The Wrong Side of my Car

A blog about Auckland City, its streets, and culture shock

6 Dec 2015

The pink path

There’s a new cycle path in town. It is very pink and called Te Ara I Whiti or LightPath. The path starts at the end of Nelson Street, where it goes from what is now the only proper cycle path in this part of town, to Upper Queen Street, where you can then continue on the Grafton Gully cycle path and the NorthWestern Cycle path. It takes you right over the spaghetti junction.

The start of the path.

The first part of the path used to be a motorway off-ramp. I don’t know how we ended up with a spare off-ramp in the spaghetti junction, but now it’s put to another use. This off-ramp is now coated in a very bright pink finish (which according to Bike Auckland is called telemagenta). It may not fit everyone’s taste, but it surely stands out between all the gray of the spaghetti junction.

The end (or start?) of the ramp.

We can follow the ramp until where it branches off from the motorway. There a new bridge connects it to Canada Street.

Close-up of the motorway.

This is probably the closest you can get to the motorway. If you look closely you’ll see that a part of the barrier can be removed. NZTA is still able to open up the path for cars in case of emergency.

Bridge to Canada Street

The bridge crosses the Southern Motorway towards East Street and then meanders towards Canada Street.

Canada Street

Well, unless you’re really keen on seeing lots of different ways to store cars, there’s not much to see around here. But you could go up to Karangahape Road, or continue to the Grafton Gully cycleway.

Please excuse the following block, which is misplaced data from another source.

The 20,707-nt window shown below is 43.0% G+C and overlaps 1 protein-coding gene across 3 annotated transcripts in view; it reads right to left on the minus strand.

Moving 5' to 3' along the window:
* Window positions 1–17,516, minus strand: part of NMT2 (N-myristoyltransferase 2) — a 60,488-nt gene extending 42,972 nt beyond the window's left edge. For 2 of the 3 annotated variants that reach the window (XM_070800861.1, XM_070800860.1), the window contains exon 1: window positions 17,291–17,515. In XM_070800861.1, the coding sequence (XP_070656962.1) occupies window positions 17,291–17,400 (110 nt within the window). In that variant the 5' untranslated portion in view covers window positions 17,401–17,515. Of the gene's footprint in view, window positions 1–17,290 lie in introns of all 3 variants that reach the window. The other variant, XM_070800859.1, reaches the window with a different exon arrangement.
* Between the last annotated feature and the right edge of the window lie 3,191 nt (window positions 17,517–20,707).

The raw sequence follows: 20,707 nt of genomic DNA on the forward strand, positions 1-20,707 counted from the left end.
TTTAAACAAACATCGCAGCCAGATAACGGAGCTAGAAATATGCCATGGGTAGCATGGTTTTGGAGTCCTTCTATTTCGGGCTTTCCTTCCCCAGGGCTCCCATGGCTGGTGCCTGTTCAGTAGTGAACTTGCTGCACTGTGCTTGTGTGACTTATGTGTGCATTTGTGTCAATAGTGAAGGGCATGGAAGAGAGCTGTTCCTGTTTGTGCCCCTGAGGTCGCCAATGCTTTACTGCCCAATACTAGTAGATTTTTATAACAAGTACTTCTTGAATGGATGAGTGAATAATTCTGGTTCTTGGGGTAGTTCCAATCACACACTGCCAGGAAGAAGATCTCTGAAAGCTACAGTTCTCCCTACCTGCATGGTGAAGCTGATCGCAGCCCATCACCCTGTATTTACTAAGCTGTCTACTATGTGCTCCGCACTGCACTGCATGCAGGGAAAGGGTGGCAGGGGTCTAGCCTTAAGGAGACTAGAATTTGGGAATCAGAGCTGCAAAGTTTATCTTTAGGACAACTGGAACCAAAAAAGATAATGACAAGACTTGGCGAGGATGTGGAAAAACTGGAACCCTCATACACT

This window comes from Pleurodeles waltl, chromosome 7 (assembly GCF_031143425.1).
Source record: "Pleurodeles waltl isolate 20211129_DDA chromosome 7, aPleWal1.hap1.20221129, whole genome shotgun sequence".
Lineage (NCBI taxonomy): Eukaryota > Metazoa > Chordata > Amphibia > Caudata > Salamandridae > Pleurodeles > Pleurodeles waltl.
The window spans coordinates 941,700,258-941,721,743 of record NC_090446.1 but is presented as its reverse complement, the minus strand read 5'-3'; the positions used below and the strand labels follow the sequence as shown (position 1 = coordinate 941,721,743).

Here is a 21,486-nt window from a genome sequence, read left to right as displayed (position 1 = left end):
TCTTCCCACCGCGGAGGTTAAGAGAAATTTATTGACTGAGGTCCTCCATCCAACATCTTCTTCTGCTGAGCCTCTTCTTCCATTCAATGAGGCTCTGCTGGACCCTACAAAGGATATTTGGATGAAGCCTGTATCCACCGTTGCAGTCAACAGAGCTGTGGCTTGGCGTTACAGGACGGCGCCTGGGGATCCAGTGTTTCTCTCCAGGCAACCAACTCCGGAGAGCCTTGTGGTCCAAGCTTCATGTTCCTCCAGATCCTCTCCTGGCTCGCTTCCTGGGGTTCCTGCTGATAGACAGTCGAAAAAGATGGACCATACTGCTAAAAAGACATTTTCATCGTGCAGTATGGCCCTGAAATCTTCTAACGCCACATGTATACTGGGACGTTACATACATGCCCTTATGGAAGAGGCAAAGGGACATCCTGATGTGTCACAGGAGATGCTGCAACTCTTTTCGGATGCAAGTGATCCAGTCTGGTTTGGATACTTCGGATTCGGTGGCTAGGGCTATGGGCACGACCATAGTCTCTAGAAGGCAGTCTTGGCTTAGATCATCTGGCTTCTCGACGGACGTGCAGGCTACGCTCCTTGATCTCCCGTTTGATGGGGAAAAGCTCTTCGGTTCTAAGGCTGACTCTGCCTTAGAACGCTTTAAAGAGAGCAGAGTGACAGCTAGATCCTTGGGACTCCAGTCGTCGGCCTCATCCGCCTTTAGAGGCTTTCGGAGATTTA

Going back you can see the big sea of asphalt. Come here in the late afternoon and this area is jam-packed with cars waiting to drive south. The pink on the off-ramp clearly stands out on the background. There’s also some fresh landscaping down there.

The Southern Motorway

It’s a bit inviting for some urban exploring. The landscaping is definitely way nicer than the nearby streets.

The Karangahape Road overpass.

There are a couple of bridges over the spaghetti junction, providing a bit of shade. This one is Karangahape Road. I wonder if it’s possible to make some stairs here to go up to the bridge. I don’t know if it is a good idea, but, come on, it’s a pink path and it’s K’road.

You may also have noticed that the bottom part of the barrier is perforated metal, instead of acrylic glass. This lets some fresh breeze in when the wind comes from the side.

Back to Nelson Street.

Here we have arrived back at the start at Nelson Street, where we can see the city, with the Sky tower and the building cranes. We are between the two off-ramps here, from the southern motorway on the left and the north-western on the right.

Crossing Union Street

To cross Union Street, we get to press one of two beg buttons. That’s one for pedestrians and one for bicycles, in case you’re wondering. There wasn’t a beg button for cyclists where we crossed the off-ramp. That traffic light is smart enough to give cyclists green light when the off-ramp has red. You may think, well duh, but that’s actually quite unusual over here. Pedestrians still get to press the button, just for the sake of it.

From across Union Street

Looking back we can see how the path emerges between the two off-ramps. This was taken from the eastern side of Hobson Street. You can’t cross straight to this corner, you have to go the long way via the western side. If you’re reckless you could cross anyway when the cars coming off that rightmost off-ramp have green light, as those cars are not allowed to turn right.

Um. Welcome to the city centre.

Yeah, I told you about the landscaping. You’d almost miss it, but there is a drinking fountain. A nice touch, especially in weather like today.

On to the Nelson Street cycle path.

Cyclists can continue here along Nelson Street towards the waterfront.

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